Death was everywhere, and after a few months, Bill and Kay weren’t special. Or interesting.
Or even alive, they realized.
But no one else really noticed.
Kay had heard of people “growing apart” or just “not having that spark” any more. People got bored. People got lonely. People got scared as the years ticked by closer to an unknown but certain doomsday looming—age 72? 80? Maybe 100? No one knew, but it was there like a barber holding a straight-edge razor, ready to cull a few more strands from the world’s tapestry.
But only three strands mattered to Kay, and they were gone. And over time, as she looked at Bill, he seemed more and more part of the memory of those family days—days that gradually became myth and legend, rolled up in the modern cave paintings of family scrapbooks.
And just as untouchable as an extinct mammoth.
Extinct. That was what their marriage was. They realized this quietly, she and Bill. Each on their own.
Out of habit she kissed him on the mouth on his way out the door to work for the first time since their world was destroyed. But there was nothing there. For either of them.
“It’ll take time,” the counselor assured them, first together, when they tried together, and then separately.
Gradually everything was separate. First, Kay tried a few nights on the couch, knowing too well her insomnia was keeping Bill from sleeping. “One of us has to get some rest,” she said as she left their plush king-size bed.
She never came back, in word or deed.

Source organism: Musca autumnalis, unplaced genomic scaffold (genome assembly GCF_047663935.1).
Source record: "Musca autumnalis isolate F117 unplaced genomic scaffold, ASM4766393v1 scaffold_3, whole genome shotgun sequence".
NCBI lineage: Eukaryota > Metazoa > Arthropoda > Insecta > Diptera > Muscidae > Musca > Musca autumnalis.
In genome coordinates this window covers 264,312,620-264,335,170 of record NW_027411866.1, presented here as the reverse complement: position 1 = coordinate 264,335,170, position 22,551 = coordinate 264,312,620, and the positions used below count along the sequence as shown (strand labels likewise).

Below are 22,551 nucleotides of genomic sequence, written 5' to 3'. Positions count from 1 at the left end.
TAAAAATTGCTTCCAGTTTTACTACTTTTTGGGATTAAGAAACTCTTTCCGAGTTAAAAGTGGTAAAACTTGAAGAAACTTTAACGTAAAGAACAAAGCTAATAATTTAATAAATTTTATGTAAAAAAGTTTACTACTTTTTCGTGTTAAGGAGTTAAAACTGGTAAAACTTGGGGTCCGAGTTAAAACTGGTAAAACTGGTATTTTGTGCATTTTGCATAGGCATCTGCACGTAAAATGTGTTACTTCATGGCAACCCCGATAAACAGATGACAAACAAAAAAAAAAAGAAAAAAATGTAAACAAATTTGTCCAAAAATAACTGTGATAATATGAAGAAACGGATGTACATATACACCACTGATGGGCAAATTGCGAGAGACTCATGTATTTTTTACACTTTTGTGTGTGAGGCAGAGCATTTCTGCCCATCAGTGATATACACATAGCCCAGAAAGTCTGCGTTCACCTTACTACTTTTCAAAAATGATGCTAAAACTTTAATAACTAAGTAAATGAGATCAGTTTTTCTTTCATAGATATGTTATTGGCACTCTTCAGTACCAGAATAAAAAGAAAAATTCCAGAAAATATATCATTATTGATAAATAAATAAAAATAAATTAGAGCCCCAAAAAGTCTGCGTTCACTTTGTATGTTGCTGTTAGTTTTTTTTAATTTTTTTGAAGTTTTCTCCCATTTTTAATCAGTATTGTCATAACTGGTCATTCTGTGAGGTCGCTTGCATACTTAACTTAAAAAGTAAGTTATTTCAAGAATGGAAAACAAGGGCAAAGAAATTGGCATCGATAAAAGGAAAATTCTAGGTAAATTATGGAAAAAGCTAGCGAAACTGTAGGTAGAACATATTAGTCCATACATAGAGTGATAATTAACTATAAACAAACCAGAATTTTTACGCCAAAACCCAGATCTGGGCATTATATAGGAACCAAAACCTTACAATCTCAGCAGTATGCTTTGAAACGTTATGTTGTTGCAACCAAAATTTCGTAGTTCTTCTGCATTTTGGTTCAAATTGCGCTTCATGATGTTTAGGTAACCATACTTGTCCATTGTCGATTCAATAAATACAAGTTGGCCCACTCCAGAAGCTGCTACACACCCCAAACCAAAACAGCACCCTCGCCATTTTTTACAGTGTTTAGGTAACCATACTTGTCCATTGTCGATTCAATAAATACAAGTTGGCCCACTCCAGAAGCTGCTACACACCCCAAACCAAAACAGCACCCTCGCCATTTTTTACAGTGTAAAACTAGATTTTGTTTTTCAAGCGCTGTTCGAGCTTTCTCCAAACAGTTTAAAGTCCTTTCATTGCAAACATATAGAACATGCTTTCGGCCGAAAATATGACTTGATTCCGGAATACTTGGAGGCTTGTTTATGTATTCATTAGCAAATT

And Bill never asked.
Coming back to San Juan Island again was Bill’s idea. It wasn’t a romantic proposition. They both knew that. They hadn’t even driven together, although they decided to meet at the Anacortes ferry terminal and go that far together to save a few bucks. Naturally that was Bill’s idea, but Kay knew, in fairness, it was best. Lawyers cost money. Tax accountants cost money. Never mind the therapy bills, the online dating fees, an increasing amount of money going out the door separately.
The papers were ready, and they both were fine. It didn’t hurt, in the same way you don’t feel a thing when they remove your leg while you’re under general anesthesia. But they weren’t macabre enough to make some grand ceremony of it on the island.
That wasn’t the point.
Even though neither ever said it, Kay knew that this trip was a simple, quiet, strangely necessary funeral. A terribly cold one, inside and out.
Kay shivered again as she looked out toward Pearl Island. The Davis spit was so much the same—its swath of granite gravel and pearly clams. Million-dollar yachts still bobbed at moorages out of reach of the common folk. Yet it was oddly silent, shrouded in winter’s inescapable solitude.
Kay was grateful. The island she had known and loved was seared in her memory, an endless summer where her children played happily in their eternal youth.
She looked at Bill, whose stoic face was lined with ever more wrinkles even if they weren’t caused by grins and laughter.
Suddenly he looked at her, really looked at her, as if for the first time in all these years. And then he spoke aloud the epitaph they both had written in their hearts.
“I always thought I’d grow old with you.”
© 2016 Laurel Rogers
Laurel loves to make up stories. Sometimes she even realizes they’re fiction. Other times she fashions them into website content, blogs and twisted Facebook posts about her family. One day soon, she’ll actually get her own blog going at www.theclockstruckmidlife.com.